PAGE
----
In 1947, two years after the United States won World War II, 96.4 percent of the babies in this country were born to a married mother and father.
Not a single American was on Medicaid that year. The program did not exist. Nor did Obamacare.
Traditional families — mom, dad and kids — were the cultural norm.
Was America a great country in 1947? Or was it lacking in socialized health care programs?
In 1965, 20 years after World War II, President Lyndon Johnson signed the law creating Medicaid.
That year, according to the Centers for Disease Control and Prevention, the percentage of American babies born to married moms and dads was 92.3 percent.
The traditional family was still the norm.
But by 2008, the percentage of babies born to married moms and dads was down 59.4 percent — with 40.6 percent born to unmarried mothers. In each of the seven years on record since then, at least 40 percent of American babies have been born out of wedlock.
The last time more than 70 percent were born to married moms was more than a quarter century ago — in 1991.
The percentage of babies born on Medicaid is now above 40 percent, too.
In 1964, of course, not one baby was born on this then-nonexistent welfare program.
But a CDC study that looked at births in 2010 in 33 states and the District of Columbia determined that 44.9 percent of babies born in those jurisdictions were born on Medicaid.
A study published by Women's Health Issues concluded that nationwide in 2010, 48 percent of babies were born on Medicaid.
In 2016, the Kaiser Family Foundation surveyed the Medicaid programs in all 50 states and the District of Columbia. "On average," it determined, "states reported that Medicaid pays for just over 47 percent of all births."
"Eight states (Arkansas, Louisiana, Mississippi, Nevada, New Mexico, Oklahoma, South Carolina and West Virginia) reported that Medicaid pays for 60 percent or more of all births in their state," the survey said.
As America became a nation where a large percentage of babies were born out of wedlock and on Medicaid, it also became a nation where millions of babies were not allowed to be born at all.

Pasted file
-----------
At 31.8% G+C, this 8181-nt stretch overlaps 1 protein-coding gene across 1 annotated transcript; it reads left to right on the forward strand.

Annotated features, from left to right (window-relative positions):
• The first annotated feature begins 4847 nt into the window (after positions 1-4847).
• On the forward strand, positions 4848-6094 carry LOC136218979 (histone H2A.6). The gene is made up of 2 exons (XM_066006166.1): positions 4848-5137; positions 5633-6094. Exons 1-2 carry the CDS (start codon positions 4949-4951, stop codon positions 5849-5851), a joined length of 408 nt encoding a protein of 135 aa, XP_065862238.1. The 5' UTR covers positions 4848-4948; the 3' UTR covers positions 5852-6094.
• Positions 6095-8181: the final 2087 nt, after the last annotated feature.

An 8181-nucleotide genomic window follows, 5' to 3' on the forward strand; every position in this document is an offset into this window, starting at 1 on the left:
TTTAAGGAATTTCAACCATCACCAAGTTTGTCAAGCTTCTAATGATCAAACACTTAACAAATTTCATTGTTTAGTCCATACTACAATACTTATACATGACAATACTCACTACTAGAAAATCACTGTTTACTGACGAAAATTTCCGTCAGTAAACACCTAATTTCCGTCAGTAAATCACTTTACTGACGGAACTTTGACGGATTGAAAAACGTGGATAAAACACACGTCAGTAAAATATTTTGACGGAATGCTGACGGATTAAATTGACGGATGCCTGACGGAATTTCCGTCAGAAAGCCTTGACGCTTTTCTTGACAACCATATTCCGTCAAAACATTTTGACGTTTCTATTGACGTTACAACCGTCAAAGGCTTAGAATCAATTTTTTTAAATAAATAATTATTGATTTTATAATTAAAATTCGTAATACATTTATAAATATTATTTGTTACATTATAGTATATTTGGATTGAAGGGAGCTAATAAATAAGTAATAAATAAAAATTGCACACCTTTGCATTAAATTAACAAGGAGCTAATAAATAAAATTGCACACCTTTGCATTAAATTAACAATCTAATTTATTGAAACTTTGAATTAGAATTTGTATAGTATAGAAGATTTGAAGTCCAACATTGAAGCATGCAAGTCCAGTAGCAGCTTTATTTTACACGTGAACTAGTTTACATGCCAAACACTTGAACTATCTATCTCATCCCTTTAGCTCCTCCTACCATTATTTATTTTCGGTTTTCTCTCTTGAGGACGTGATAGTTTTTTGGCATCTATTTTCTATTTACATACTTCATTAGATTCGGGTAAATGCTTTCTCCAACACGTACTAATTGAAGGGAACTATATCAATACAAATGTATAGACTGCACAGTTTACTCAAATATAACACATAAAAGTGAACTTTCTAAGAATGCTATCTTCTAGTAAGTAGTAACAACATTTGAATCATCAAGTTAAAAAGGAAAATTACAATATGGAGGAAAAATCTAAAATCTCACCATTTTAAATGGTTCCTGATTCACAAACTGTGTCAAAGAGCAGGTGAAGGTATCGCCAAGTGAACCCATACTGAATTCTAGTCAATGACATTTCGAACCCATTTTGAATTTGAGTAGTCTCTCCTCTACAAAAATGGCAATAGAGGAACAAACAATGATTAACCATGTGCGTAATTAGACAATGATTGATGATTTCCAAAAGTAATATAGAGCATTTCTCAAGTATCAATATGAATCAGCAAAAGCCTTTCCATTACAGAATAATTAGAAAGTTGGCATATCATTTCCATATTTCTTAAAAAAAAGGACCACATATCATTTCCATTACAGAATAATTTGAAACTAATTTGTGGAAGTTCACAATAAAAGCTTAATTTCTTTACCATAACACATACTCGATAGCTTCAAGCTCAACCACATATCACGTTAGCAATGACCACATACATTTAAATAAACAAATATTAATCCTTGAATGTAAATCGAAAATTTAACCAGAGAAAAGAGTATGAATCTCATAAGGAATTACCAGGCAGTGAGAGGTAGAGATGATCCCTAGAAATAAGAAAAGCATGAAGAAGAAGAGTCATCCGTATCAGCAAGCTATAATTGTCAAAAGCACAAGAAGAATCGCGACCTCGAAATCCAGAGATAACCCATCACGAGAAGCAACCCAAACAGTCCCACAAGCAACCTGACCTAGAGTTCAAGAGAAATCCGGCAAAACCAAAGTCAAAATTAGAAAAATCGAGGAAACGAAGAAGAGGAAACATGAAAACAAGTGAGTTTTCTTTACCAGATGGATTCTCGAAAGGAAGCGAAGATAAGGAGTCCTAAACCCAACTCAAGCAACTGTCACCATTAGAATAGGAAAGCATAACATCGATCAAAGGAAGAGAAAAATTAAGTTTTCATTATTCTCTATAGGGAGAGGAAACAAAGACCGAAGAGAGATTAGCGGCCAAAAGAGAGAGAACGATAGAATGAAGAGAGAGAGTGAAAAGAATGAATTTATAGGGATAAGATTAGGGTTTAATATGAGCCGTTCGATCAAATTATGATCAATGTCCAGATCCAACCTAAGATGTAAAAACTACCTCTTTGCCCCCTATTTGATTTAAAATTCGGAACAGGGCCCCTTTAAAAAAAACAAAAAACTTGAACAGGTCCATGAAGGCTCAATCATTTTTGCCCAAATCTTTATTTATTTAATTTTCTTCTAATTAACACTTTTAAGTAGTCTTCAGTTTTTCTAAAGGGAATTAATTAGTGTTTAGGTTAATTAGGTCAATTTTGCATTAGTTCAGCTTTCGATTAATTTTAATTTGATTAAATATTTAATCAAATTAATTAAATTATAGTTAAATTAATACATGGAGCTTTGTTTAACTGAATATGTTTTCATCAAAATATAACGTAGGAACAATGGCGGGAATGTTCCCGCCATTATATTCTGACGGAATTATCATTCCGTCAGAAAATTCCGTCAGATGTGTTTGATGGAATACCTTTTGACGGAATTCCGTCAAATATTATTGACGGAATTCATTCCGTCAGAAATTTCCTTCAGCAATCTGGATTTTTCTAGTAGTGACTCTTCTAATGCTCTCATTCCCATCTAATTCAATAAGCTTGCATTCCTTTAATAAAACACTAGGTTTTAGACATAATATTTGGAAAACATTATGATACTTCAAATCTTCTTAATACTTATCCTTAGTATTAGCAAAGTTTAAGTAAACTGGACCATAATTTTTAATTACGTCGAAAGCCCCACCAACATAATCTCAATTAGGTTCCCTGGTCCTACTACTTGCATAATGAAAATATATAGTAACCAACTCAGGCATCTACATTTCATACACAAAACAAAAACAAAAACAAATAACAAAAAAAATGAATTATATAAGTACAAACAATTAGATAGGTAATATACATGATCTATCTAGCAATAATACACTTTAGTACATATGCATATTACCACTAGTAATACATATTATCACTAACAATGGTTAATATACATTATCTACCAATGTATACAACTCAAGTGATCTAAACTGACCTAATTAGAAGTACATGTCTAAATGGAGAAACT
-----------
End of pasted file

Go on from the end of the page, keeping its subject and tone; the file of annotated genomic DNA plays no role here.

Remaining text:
In 1973, eight years after Johnson signed the Medicaid law, the Supreme Court declared it a "right" to abort an unborn child. Between then and 2014, according to the Guttmacher Institute, Americans aborted 55,541,800 babies.
That is more than the combined populations of California and Illinois.
The Republican leadership's weak and ill-fated plan to "repeal and replace" Obamacare included a provision that would have denied Planned Parenthood Medicaid (and other federal mandatory — but not discretionary — funding streams) for just one year. Calculating what it believed would be a diminution in the distribution of contraceptive services if Planned Parenthood lost this funding, the Congressional Budget Office drew the conclusion that "additional births" would cost the government money.
"The government would incur some costs for Medicaid beneficiaries currently served by affected entities because the costs of about 45 percent of all births are paid for by the Medicaid program," it said. "CBO estimates that the additional births stemming from the reduced access under the legislation would add to federal spending for Medicaid. In addition, some of those children would themselves qualify for Medicaid and possibly for other federal programs."
The government in a welfare state — with its materialistic view of life — sees the birth of a baby not as a net gain to the nation but as a net loss.
It does not recognize that all human beings — born and unborn — have a God-given right to life.
It does not see that mothers and fathers, in bringing a child into the world, may be inspired to work harder and achieve more not only for themselves but for their family.
Nor does it acknowledge that the wealth we have inherited as a people is the legacy of millions of babies born generations ago, when this nation still embraced the virtue of self-reliance and the sanctity of life.
Terence P. Jeffrey is the editor-in-chief of CNSnews.com. To find out more about him, visit the Creators Syndicate webpage at www.creators.com.